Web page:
Derived from a natural mutation of Bourbon, it is very popular in El Salvador. Its tree is generally smaller and better adapted to the high winds of this country. Discovered in 1949 In El Salvador, it easily represents a quarter of the country's production today, and it is also found in Honduras. Its in-cup qualities are similar to Caturra, and offer a coffee incredibly balanced between acidity and sweetness, and gives a silky body.

Maragogipe (and its derivatives Pacamara, Maracaturra, Maracatù)

Maragogipe is a mutation of Typica discovered in Brazil in the 19th century and results in a "super plant", producing mega leaves, mega cherries and of course mega coffee beans. This variety is very popular among serious coffee lovers, as it can give an intensely tart, sparkling and effervescent cup. This variety (and its derivatives) is very widespread in Central America, especially in El Salvador and Nicaragua.

Interestingly, these very large, sparse beans are some of the most difficult to roast!

Blue Mountain

This very popular variety is named after the famous Blue Mountain range in Jamaica. These grains are sold in barrels rather than in jute bags and they are very expensive. Although this variety ensures a high quality, resulting in a cup sublimely soft, velvety and with the taste of nuts, its cost is relatively high, in addition to that there are several attempts at copying. Measures have been taken to protect the controlled designation of origin. Tanzania and Hawaii also produce some.

And the many hybrids

Hybrids are crosses between the species C. Arabica and Robusta, resulting in an often lower quality cup, but with an improved yield. That doesn't necessarily make a bad strain, far from it. Among these, we find the Catimor, directly derived from the hybrid of Timor and Caturra, which also takes different names depending on the country :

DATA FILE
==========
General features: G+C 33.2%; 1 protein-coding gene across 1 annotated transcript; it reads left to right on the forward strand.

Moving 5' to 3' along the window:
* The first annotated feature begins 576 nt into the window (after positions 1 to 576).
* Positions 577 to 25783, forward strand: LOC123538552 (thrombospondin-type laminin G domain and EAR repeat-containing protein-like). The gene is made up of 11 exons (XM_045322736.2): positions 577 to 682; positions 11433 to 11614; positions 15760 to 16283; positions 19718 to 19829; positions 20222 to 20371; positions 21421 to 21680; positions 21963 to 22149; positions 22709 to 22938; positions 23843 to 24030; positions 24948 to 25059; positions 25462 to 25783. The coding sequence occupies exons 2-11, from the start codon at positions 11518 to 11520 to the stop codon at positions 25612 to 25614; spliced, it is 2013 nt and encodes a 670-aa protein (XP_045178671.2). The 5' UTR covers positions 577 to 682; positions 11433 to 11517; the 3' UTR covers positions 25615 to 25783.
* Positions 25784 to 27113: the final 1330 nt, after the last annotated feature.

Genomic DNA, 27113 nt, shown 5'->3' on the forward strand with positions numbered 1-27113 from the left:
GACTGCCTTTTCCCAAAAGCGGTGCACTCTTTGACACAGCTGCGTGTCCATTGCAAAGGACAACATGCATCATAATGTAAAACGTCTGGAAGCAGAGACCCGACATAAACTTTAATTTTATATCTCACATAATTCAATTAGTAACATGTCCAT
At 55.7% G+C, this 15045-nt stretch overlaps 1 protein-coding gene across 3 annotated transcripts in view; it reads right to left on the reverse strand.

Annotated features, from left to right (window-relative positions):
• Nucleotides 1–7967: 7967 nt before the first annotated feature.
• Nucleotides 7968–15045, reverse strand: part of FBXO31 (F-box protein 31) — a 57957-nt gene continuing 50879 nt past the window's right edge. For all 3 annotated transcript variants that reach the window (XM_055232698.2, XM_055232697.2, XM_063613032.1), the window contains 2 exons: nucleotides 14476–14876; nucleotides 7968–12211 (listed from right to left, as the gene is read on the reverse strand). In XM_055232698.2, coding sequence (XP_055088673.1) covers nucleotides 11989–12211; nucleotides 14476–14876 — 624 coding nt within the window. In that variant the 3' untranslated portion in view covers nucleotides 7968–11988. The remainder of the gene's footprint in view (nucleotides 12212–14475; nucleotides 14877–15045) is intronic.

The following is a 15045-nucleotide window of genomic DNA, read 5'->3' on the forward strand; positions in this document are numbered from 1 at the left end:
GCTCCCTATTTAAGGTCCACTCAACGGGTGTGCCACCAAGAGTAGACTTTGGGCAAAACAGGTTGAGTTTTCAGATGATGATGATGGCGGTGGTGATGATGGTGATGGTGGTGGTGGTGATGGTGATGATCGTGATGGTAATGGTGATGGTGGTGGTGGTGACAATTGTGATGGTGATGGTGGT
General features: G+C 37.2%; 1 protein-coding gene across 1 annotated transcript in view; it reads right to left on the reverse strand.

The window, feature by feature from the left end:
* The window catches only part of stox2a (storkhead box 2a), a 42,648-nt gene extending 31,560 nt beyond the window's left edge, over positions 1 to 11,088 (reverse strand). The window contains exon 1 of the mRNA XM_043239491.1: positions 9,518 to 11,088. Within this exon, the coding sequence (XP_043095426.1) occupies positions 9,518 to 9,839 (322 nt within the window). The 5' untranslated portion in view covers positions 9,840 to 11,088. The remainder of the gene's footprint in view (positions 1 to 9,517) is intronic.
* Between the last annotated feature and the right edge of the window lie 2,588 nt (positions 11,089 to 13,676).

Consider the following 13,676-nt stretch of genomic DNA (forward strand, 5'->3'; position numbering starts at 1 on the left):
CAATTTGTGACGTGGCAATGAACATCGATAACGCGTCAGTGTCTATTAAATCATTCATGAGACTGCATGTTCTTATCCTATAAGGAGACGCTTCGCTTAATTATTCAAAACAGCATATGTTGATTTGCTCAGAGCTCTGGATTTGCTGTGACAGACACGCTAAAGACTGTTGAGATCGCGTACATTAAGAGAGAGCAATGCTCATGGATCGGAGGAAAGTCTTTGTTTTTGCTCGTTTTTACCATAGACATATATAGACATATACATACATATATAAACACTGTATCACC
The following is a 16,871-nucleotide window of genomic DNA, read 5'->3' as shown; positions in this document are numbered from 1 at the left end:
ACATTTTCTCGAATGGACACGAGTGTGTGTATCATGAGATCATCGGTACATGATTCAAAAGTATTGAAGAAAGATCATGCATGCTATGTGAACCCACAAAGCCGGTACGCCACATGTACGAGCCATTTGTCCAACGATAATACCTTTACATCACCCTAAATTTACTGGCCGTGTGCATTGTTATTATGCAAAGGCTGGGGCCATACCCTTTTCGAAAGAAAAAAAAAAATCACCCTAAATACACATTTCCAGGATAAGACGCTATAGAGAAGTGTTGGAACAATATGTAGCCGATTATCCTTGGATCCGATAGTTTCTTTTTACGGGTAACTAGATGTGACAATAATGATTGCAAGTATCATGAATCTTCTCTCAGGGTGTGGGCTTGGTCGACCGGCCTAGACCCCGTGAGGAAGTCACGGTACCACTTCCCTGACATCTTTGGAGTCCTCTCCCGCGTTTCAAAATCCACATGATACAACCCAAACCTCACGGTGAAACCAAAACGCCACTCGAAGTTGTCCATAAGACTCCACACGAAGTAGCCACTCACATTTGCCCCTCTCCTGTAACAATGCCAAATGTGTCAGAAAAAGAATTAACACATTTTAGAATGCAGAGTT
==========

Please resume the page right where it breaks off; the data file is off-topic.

• TimTim (Indonesia)
  • Lempira (Honduras)
  • Cuscatleco (El Salvador)
  • Colombia and Castillo (Colombia)
  • Icafé 90 (Costa Rica)
  • Ruiru 11 and Batian (Kenya)
  • Sarchimor (Central America and Caribbean)
  • And more.

I could go on to describe more varieties, but the main ones have been mentioned. Once again, it must be understood that the aroma and final taste is influenced by many factors, especially since several producers, even of single origin and single farm, mix their variety and a blend is done. It therefore becomes difficult to isolate the variety as a unique and final taste, but the exercise is to understand how the variety fits among the different variables. It is also an extremely important variable for coffee growers that directly influences production.

Nevertheless, for purists, some producers only offer one variety and we can taste all its splendor

In fact, the coffee Rwandais – Village Kinini, is a 100% Bourbon, a real ecstasy in the mouth. We can taste the sweet and rich side that this variety offers, to which we add a nice acidity reminiscent of Cantaloupe, even blood orange, which is due to a high altitude as well as a washed process. To get it, it's here.

Now that you know more about the varieties, pay close attention to them when you get your next bag of coffee! There is something to wow the gallery by talking about this subject with friends over a coffee ;-)

Julian